E Pluribus Unum…robot? The International Joint Conference on Artificial Intelligence (IJCAI) saw a lot of amazing robots and computer programs. It also saw another round of discussions about the developing robotics operating system (ROS). While robotics experts the world over slave to make their creations compatible with humans, few are concentrating on how to make robots work well with each other. In fact, most research robots have zero capacity to receive programming from third parties or from a central database of commands. We live in a world where every robot is an island unto itself. The ongoing growth of ROS may change all that. Check out the compilation video of IJCAI from New Scientist after the break.

The WAM robot arm from Barrett Technology works well with humans, but where are the robots that play well with others?
The WAM robot arm from Barrett Technology works well with humans, but where are the robots that play well with others?

Right now, ROS exists mainly as packages of software code on sourceforge. From these humble beginnings, developers are hoping to create the prototypes of a widespread easy to use operating system. Teams at Standford University, MIT, and the Technical University of Munich, Germany are all making major contributions and helping lay the ground work for ROS development. Right now ROS has packages that address hardware abstraction, remedial device control, communication between programs, and code management. It’s a beginning that, come to think of it, isn’t really that humble anymore.

Why do we need ROS? When you program robots on your own, you have to build each element of code pretty much by yourself. If you build a spider-bot to spin webs, you have to figure out to operate eight legs even if someone else has already built their own awesome leg code. ROS would allow you to focus just on web-spinning, confident that your software could interface well with someone else’s software through the operating system. ROS would change the world of robotics from a bunch of researchers working on their own problems to a community of researchers working on each other’s problems.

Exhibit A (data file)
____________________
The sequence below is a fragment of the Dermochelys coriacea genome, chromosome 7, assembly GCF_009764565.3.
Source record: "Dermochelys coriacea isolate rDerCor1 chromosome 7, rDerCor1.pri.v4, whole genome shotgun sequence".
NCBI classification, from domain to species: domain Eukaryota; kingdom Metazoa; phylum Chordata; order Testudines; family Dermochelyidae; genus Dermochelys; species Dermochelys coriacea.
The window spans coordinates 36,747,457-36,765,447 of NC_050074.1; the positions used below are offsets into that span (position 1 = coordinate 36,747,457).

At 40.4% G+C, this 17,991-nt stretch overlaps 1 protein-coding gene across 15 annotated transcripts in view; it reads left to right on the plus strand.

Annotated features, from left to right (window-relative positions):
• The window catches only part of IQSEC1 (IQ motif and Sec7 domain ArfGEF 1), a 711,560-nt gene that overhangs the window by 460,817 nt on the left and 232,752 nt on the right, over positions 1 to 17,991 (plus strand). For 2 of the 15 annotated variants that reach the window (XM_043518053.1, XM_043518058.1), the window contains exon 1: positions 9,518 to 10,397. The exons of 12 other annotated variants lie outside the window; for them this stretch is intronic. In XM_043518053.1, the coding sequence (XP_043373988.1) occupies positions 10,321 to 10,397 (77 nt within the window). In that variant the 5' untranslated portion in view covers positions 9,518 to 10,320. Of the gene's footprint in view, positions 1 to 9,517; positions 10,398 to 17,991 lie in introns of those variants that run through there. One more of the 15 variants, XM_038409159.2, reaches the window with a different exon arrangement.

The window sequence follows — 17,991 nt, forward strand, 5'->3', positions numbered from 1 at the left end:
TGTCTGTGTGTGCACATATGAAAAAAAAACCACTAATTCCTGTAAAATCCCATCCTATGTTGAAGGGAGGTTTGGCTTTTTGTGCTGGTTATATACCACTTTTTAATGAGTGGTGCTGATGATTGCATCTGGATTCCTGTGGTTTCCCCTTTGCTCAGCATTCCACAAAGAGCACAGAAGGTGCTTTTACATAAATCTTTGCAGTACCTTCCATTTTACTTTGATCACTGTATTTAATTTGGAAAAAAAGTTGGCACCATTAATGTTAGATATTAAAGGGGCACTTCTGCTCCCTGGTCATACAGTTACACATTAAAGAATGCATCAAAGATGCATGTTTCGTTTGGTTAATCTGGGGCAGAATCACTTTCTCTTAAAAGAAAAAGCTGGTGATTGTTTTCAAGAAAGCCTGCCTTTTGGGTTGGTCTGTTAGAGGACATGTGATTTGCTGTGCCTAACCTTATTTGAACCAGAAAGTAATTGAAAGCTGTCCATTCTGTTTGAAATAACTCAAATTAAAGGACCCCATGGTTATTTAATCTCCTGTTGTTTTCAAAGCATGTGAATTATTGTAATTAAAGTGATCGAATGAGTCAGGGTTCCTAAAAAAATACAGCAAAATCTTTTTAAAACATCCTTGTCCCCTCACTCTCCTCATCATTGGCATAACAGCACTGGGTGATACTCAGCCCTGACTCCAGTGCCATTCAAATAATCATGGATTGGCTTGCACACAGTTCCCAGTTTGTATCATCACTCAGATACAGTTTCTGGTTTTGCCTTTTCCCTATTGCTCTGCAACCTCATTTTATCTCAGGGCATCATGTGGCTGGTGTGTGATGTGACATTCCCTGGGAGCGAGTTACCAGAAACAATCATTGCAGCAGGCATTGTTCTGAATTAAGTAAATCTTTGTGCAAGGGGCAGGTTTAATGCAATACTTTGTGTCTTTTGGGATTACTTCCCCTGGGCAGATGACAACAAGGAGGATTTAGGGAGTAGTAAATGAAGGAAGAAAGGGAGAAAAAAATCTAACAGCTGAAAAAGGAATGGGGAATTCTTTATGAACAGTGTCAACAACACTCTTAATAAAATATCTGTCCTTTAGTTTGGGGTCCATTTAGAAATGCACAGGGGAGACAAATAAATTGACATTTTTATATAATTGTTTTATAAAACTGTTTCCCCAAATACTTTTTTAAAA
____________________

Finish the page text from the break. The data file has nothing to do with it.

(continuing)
If the concept of a ROS seems familiar, you may have already heard of it through Willow Garage. This silicon valley based robotics company has long championed open source software for robots. In fact, their PR2 bot is expressly built to serve as a general all-purpose research bot so that newly emerging robotics labs don’t have to start from scratch. If you check around the ROS database on sourceforge you’ll notice that a good portion of the code packages are authored by Willow Garage. I wouldn’t say that ROS is Willow Garage’s baby…but they were definitely one of the wet nurses.

Coincidentally, a large competitor for ROS is the Robotics Developer Studio (RDS) produced by DOS creator Microsoft. There are other similar software suites such as OROCOS, Player, MOOS, and YARP. All of these projects aim in part to create a new era of joint development between researchers. Currently, few robotics programs are able to test or verify the work of other groups. Code isn’t shared and even if it were, how would you test it without some way of standardizing the hardware? ROS, or RDS, would allow different teams to quickly review and adapt each other’s code. Fostering both a sense of growth and competition.

Developers working on the same platform isn’t new. Bug Labs develops open source hardware. OpenCog develops open source artificial intelligence. Even without being open source, Apple allows third party developers on the iPhone which has lead to the creation of some truly amazing and practical applications. If someone developed a business model around using ROS, then we could see a rapid growth in robotics just as we have with apps. Perhaps better, since the ROS could be developed by anyone.

I encourage those interested to browse the ROS wiki and learn more about how the different code packages are developed, distributed, and refined. Burgeoning robot programmers will find all the information you need to make your code ROS ready. For the rest of us, imagine a time when ROS will allow you to build a robot using off the shelf parts and software – maybe like a plug and play computer with all their bugs and glory. Or think about the kind of robots that humanity will make when anyone can build off someone else’s research. That’s the ROS dream: out of many developers, one amazing set of robots.